Ike pulls out a cigarette and lights it, lets blue smoke hover before his face. He asks who is helping Orin with the boy.

“Mary,” Orin says. He gives Mink’s head a rub. Ike grins and rubs his knee.

“Claude and Mary is good people,” he says of his cousins who, being born-again, have fallen out of touch with Ike for years, since high school. Ike points a finger at his father and holds it, trembling slightly.

“He is to keep learning how to ride,” Ike instructs. “I mean bulls and rodeo horses. Make a note that I told your granpop you is to ride bulls, Mink.”

The boy nods and tries his hand at spitting in the dry grass at his feet. He rubs at the dribble he’s made with the heel of his boot, his favorite riding boots.

“This one’s the best of the bunch,” Ike smiles at Orin. “Ya’ll best be good to this one, cause when he’s famous on TV you’ll have folks ask if you know him. If you and Mink Corprew is related.”

There is another buzz and more men stroll out into the yard. For the first time, the light – the long shadows – gives away the late hour of the afternoon. Ike looks at his watch, a rodeo prize.

“Time is about gone,” he says flatly.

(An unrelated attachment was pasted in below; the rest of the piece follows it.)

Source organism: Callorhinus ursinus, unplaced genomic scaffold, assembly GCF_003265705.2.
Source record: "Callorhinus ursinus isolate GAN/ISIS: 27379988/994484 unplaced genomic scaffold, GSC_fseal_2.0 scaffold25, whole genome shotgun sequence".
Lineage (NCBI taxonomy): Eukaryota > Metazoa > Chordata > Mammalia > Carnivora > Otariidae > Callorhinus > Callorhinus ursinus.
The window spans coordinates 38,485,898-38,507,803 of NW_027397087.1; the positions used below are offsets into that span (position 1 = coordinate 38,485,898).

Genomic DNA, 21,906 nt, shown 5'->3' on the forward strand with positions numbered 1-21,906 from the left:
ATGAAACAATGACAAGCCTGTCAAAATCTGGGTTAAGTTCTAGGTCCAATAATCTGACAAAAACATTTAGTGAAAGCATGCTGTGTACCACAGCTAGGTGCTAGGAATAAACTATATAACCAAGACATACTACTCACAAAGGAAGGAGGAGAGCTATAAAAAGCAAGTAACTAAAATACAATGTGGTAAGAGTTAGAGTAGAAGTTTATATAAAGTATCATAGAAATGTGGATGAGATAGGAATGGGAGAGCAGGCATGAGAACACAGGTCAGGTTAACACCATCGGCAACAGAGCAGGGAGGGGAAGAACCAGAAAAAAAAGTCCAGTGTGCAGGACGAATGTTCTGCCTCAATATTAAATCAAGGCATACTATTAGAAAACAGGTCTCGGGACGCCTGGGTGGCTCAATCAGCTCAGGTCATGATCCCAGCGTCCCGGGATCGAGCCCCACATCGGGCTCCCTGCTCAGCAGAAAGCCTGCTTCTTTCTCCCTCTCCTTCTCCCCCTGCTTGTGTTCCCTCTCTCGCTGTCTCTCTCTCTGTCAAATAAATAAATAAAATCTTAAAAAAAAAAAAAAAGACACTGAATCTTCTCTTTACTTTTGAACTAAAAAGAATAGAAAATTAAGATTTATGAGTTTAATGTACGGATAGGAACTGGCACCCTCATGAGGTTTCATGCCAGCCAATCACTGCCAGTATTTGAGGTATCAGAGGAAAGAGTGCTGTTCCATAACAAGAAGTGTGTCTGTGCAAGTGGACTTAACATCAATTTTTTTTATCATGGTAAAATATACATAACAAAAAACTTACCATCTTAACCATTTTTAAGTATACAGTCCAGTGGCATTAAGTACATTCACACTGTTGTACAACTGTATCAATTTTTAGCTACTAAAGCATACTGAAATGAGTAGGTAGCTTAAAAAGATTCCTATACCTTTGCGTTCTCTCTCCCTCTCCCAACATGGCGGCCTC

Orin spits in his cup and gazes over the men who have come out for Sunday exercise before supper. He might see one or two men who are smiling.

“It will be over and done with before we know it, and you’ll be home again, son,” he says.

* * *

His Aunt Mary could not be any more different than Aunt Shay. She is a tiny woman, quiet, who wears a type of flowery embroidered uniform around the house all day. When in the kitchen, she puts on an apron with almost identical embroidery. She wears huge reading glasses on a chain, but she is not old. When she smiles at Mink, which is often, it warms his heart.

He helps her feed the dogs before the bus comes to take him off to Mount Gilead Christian Academy. She is all business about it, fussing at the ones which get too eager, too early.

“When is old Madge gonna birth her puppies?” he asks. Madge is an arthritic yellow lab who is currently penned by herself, next to the others, but will not come out of her box till after she has had the puppies.

“Any day, hon,” Mary says as she scolds a bird dog named Max who tries to nose out of the gate as she is closing it.

“Can I name one? One of Madge’s pups?”

She gives Max a pet on the nose through the fence.

“You may. So long as it is a Christian name.”

“Oh,” Mink says. His mind is being filled with all there is to know about Christian things, and he has yet to sort it all out.

“Can I name him Jesus? If Madge has a boy?”

Mary stops what she is doing and stares at him. Over his shoulder the white bus rolls between the oaks and starts flashing its lights at the end of the lane.

“Honey,” she says, “your bus is here.”

When he gets home, Mink is still thinking about it. He asked a buddy at school what he thought and his buddy said Jesus is an all right name for a dog. He wants to make sure he has his name in the pot before Claude or somebody chimes in with a name.